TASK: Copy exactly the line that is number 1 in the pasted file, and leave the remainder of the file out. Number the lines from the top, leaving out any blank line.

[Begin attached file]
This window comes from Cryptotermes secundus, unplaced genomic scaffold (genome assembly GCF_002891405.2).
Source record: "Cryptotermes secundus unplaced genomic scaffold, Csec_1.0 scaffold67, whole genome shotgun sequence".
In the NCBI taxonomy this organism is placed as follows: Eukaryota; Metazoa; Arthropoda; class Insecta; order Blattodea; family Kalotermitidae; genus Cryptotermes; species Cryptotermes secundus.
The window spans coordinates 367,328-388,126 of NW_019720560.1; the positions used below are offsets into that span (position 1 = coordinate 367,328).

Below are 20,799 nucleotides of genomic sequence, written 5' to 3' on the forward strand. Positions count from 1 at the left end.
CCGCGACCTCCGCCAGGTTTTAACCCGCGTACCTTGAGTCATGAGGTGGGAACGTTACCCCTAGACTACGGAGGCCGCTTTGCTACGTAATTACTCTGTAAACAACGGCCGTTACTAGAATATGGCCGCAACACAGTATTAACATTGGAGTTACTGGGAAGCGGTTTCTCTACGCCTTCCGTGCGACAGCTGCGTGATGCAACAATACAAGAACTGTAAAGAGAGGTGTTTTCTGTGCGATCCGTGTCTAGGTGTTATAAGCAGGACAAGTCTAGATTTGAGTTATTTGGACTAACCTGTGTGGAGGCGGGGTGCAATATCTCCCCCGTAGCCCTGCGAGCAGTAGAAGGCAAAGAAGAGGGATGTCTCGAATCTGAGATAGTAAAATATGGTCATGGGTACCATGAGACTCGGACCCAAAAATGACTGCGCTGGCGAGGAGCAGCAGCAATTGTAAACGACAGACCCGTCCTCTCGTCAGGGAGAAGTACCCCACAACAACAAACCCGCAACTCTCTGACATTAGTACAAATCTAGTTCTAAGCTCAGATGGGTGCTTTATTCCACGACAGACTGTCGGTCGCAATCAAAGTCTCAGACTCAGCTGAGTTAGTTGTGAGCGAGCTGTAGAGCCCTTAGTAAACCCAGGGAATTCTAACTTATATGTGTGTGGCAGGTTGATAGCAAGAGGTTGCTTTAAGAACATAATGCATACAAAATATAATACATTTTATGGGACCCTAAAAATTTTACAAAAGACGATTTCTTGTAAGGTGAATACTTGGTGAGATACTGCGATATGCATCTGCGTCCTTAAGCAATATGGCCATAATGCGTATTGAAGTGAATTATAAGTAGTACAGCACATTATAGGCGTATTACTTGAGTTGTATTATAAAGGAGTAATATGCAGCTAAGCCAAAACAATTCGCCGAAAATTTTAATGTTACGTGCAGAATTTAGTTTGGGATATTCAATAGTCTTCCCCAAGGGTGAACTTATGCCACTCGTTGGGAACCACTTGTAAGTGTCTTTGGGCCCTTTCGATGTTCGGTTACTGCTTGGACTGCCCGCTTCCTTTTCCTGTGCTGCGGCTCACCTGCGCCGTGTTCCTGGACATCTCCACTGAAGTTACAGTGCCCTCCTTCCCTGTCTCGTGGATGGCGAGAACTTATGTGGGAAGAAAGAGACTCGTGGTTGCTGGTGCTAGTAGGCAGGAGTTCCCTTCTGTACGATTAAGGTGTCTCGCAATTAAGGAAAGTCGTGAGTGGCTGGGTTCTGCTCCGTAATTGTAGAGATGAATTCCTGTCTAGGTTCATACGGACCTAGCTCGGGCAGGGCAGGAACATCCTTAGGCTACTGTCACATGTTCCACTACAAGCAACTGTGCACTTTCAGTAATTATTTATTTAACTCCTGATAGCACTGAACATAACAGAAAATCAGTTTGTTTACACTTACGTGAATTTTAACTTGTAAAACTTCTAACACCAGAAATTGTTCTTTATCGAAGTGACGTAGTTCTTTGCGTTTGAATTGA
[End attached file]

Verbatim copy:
This window comes from Cryptotermes secundus, unplaced genomic scaffold (genome assembly GCF_002891405.2).